Aaron Ross, Author and Co-Founder of Predictable Revenue, joins me, Greg Reffner, to discuss outbound and the channel, empathy and business, balancing inbound and outbound and more on the 43rd episode of The Allbound Podcast.
With inbound you have to have a combination of blog posts, videos, case studies, white papers. If you are doing your outbound prospecting into your key targeted accounts, getting your organization out there, then they’re likely coming back to the website and engaging in that content. So it comes full circle, but it starts with the content. Would you agree or disagree with that?
It starts really, in both cases, with knowing who your best customers are and what they care about and then, of course, writing content for that. And if you have that knowledge, who your best customers are, who need you the most, and what they care about, that’s a huge advantage towards making outbound work. So I think they’re two halves of the whole. If outbound is a good fit for your business, and for B2B business, it’s almost everyone. They are great a great compliment, two halves of the whole. So it’s not inbound or outbound. It’s yes.
And it’s usually not at the same time when you’re building a program, because either one can take six plus months to get off the ground and really make it produce.
At Allbound, we’ve traditionally been an inbound-focused organization. Knowing our ideal customer profile has made the outbound component so much more productive and efficient as opposed to a generalized approach when you’re doing your outbound prospecting.
There’s a marketing lie that you see out there, which is something along the lines of “It’s usually done by content marketing.” People are different. You know, 80% of the buyer’s journey is already completed by the time that you talk to someone. There’s some version of that, that you understand the buyer’s journey is completed by the time that [they contact you] And that’s true for inbound leads, all right, and yes. But what they don’t say is, if you’re doing outbound prospecting, most of the time you’re catching people before they’re doing that research, they may not even have a project. So it’s more often a chance for you to establish a vision and show them, “Hey, there’s a better way to do business,” and so you’re catching them early, which, again, it’s not a better or worse, it’s just different. So it’s like, if you love vanilla ice cream, which is your inbound, then maybe you love chocolate ice cream, which is your outbound, and they’re complementary. They’re great. But you have to really be able to discern the differences between the two. This is where a lot of companies go wrong. Inbound leads, there are different metrics, different sales cycle speeds, different deal size averages, different steps. Outbound should be bigger deal size, that take longer to close.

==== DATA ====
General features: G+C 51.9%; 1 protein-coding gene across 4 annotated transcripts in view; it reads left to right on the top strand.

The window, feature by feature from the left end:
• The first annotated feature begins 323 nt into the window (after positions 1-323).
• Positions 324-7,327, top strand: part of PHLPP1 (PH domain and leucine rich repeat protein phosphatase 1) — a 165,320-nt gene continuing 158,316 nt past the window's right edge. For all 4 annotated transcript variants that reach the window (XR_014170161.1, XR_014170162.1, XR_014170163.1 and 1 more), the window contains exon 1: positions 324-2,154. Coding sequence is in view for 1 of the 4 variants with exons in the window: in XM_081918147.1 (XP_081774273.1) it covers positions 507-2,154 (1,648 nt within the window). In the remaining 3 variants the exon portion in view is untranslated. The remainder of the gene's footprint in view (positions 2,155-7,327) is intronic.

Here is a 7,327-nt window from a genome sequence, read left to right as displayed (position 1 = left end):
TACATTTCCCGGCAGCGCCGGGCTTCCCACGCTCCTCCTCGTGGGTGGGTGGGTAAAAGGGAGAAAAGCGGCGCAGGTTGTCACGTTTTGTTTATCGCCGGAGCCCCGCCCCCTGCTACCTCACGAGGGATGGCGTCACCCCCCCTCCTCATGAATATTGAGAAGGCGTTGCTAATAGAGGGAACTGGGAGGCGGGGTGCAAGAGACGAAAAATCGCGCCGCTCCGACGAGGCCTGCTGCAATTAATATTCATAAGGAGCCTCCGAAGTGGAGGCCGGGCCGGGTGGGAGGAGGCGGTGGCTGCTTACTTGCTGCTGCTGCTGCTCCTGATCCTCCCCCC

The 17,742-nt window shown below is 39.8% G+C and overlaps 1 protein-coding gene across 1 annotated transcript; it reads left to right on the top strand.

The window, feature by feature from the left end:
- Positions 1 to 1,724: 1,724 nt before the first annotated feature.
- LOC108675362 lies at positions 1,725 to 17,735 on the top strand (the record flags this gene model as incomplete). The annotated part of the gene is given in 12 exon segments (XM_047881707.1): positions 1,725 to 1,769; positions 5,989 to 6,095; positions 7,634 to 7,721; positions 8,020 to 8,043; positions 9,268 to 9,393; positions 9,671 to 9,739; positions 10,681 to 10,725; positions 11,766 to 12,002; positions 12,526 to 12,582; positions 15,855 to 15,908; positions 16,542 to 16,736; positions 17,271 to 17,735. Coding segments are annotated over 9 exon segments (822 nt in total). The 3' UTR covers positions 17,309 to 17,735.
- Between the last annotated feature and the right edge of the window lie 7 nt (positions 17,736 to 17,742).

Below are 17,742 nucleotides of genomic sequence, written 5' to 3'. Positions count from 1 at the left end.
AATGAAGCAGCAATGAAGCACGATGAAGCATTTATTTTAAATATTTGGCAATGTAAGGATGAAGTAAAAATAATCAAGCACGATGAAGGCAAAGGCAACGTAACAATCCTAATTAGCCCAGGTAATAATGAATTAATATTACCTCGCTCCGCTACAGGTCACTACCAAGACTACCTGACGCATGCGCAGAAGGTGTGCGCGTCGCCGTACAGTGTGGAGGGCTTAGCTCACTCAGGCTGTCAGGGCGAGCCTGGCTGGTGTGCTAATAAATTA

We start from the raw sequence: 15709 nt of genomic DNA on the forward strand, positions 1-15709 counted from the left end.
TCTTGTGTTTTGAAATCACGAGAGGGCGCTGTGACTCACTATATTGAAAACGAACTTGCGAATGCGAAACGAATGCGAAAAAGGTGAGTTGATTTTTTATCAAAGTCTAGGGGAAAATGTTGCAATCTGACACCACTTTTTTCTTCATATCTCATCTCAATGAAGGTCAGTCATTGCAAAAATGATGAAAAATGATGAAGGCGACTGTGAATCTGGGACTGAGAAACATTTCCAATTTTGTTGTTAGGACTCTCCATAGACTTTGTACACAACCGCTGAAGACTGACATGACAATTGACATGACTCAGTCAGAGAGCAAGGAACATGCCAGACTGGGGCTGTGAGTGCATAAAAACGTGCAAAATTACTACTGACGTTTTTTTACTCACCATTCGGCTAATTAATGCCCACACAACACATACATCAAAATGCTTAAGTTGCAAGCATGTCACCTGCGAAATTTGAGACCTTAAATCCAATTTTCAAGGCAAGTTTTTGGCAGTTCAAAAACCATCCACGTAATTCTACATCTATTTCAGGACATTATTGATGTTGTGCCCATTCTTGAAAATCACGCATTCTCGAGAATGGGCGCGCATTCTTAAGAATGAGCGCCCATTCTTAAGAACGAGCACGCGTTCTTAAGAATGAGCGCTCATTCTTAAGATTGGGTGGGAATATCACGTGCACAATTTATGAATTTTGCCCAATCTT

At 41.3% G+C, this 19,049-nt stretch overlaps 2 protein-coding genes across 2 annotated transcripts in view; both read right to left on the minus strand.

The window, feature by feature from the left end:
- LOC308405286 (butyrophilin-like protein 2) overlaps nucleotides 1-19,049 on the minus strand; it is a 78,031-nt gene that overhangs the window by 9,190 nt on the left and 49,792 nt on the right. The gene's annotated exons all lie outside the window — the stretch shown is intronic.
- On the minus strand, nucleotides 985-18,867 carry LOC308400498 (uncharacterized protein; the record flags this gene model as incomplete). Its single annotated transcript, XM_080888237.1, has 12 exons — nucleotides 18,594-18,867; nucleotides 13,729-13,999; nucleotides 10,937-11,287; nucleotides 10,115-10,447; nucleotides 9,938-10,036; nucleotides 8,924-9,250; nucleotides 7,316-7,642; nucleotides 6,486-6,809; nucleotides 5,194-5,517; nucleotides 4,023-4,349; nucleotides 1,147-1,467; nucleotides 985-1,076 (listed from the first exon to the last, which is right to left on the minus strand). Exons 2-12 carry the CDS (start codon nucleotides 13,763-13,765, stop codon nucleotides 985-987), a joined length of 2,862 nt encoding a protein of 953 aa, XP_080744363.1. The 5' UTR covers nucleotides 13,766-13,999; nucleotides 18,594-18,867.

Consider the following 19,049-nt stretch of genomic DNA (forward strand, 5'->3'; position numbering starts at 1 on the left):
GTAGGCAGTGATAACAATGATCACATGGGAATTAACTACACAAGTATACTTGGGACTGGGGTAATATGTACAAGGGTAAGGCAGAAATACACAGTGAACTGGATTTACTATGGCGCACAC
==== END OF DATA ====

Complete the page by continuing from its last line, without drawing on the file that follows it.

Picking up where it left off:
Sometimes at the beginning, the steps can be a bit different. So it’s understanding the leads of both those types of lead opportunities, that they have often different kinds of characteristics that maybe they relate in different ways. You could be outbound prospecting to companies, and sometimes they respond back to you, the prospector, and sometimes they come back to your website, which, that’s not that big a deal except, if you’re the CEO or executive, you’re trying to decide, “What do I spend money on?” Right? Inbound or outbound? Or what’s my ratio? As soon as you have a successful outbound program or inbound and outbound, attribution becomes something kinda tricky to figure out, because you’re trying to get clarity on what’s outbound producing and versus what’s inbound producing. The more successful you are, the more complicated it gets.
Can you talk to us about how you see outbound and channel sales working together, particularly in the B2B SaaS industry?
Channel sales, it’s a little more complicated, because there are a lot more variables. If you have channel partners, they can do prospecting. Of course, it’s part of the way they generate leads for maybe you or themselves. So, they’re doing their marketing, and they’re doing their prospecting. Most partners, they’re usually not that good at it. So what I find, most companies who have channel partners who are supposed to generate leads versus, maybe just service partners who are executing stuff you’d wanna do, but when you have channel partners who are supposed to generate business for you, the exception are the ones that are really good at it, and more of them need help. So, that’s one example.
In “Predictable Revenue,” the book, there’s a section on the different types of leads. There are seeds, nets, and spears. And, basically, seeds are word-of-mouth or relationship-generated, but they have their own funnel characteristics. There’s nets, which are marketing-generated, or mass-generated with the content marketing. And spears are the one-to-one, prospecting or business development. There’s a person, there’s a list, there’s a phone, there’s an email. So they’re all different, but they’re complementary in acquiring customers, and you can use word of mouth. There’s word of mouth. There’s marketing. There’s prospecting.
You can go out and build your partner program, whether you’re getting referrals from partners, whether you’re marketing for partners, or whether you’re prospecting for key partners, right? And, if you’re trying to get into Accenture or some other key partner – I know this kind of partner can be successful with me for these reasons. I’m going to go find them. I’m going to go prospect for them. So, again, there’s a couple ways that outbound can help a partner program takeoff, either for you to add more or to help your partners generate more.
To learn more about outbound and the channel, empathy and business, balancing inbound and outbound and more tune in to episode 43 of The Allbound Podcast.
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